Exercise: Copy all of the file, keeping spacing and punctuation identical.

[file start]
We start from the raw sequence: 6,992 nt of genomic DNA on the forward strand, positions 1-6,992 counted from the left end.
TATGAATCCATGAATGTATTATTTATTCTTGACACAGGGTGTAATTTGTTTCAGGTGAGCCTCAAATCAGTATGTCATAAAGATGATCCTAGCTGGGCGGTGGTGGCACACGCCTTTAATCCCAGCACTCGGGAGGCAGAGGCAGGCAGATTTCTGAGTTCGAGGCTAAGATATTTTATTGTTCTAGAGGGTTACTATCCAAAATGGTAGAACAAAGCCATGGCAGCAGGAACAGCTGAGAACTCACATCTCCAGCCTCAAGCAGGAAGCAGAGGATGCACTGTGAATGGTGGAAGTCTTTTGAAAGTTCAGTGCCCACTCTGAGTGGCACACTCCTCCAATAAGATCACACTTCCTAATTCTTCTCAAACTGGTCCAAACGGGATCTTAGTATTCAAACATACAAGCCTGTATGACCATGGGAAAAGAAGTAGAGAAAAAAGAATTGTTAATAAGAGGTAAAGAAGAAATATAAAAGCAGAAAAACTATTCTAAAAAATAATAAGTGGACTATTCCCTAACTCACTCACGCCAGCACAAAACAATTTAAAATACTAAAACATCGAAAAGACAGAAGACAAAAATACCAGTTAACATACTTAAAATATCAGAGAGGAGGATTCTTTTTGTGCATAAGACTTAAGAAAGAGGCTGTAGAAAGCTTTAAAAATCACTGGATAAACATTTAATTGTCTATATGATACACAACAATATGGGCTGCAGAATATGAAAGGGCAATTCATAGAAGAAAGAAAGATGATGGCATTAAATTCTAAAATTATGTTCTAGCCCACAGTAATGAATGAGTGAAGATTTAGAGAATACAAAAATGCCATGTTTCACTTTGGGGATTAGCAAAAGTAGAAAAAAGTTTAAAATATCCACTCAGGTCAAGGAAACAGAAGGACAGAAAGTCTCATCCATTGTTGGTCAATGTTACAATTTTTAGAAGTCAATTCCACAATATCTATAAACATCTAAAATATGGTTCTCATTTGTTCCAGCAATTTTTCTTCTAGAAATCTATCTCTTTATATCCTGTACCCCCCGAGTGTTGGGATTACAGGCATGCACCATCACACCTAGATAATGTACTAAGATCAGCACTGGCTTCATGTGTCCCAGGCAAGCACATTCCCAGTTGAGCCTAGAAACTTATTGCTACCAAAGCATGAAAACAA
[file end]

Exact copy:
We start from the raw sequence: 6,992 nt of genomic DNA on the forward strand, positions 1-6,992 counted from the left end.
TATGAATCCATGAATGTATTATTTATTCTTGACACAGGGTGTAATTTGTTTCAGGTGAGCCTCAAATCAGTATGTCATAAAGATGATCCTAGCTGGGCGGTGGTGGCACACGCCTTTAATCCCAGCACTCGGGAGGCAGAGGCAGGCAGATTTCTGAGTTCGAGGCTAAGATATTTTATTGTTCTAGAGGGTTACTATCCAAAATGGTAGAACAAAGCCATGGCAGCAGGAACAGCTGAGAACTCACATCTCCAGCCTCAAGCAGGAAGCAGAGGATGCACTGTGAATGGTGGAAGTCTTTTGAAAGTTCAGTGCCCACTCTGAGTGGCACACTCCTCCAATAAGATCACACTTCCTAATTCTTCTCAAACTGGTCCAAACGGGATCTTAGTATTCAAACATACAAGCCTGTATGACCATGGGAAAAGAAGTAGAGAAAAAAGAATTGTTAATAAGAGGTAAAGAAGAAATATAAAAGCAGAAAAACTATTCTAAAAAATAATAAGTGGACTATTCCCTAACTCACTCACGCCAGCACAAAACAATTTAAAATACTAAAACATCGAAAAGACAGAAGACAAAAATACCAGTTAACATACTTAAAATATCAGAGAGGAGGATTCTTTTTGTGCATAAGACTTAAGAAAGAGGCTGTAGAAAGCTTTAAAAATCACTGGATAAACATTTAATTGTCTATATGATACACAACAATATGGGCTGCAGAATATGAAAGGGCAATTCATAGAAGAAAGAAAGATGATGGCATTAAATTCTAAAATTATGTTCTAGCCCACAGTAATGAATGAGTGAAGATTTAGAGAATACAAAAATGCCATGTTTCACTTTGGGGATTAGCAAAAGTAGAAAAAAGTTTAAAATATCCACTCAGGTCAAGGAAACAGAAGGACAGAAAGTCTCATCCATTGTTGGTCAATGTTACAATTTTTAGAAGTCAATTCCACAATATCTATAAACATCTAAAATATGGTTCTCATTTGTTCCAGCAATTTTTCTTCTAGAAATCTATCTCTTTATATCCTGTACCCCCCGAGTGTTGGGATTACAGGCATGCACCATCACACCTAGATAATGTACTAAGATCAGCACTGGCTTCATGTGTCCCAGGCAAGCACATTCCCAGTTGAGCCTAGAAACTTATTGCTACCAAAGCATGAAAACAA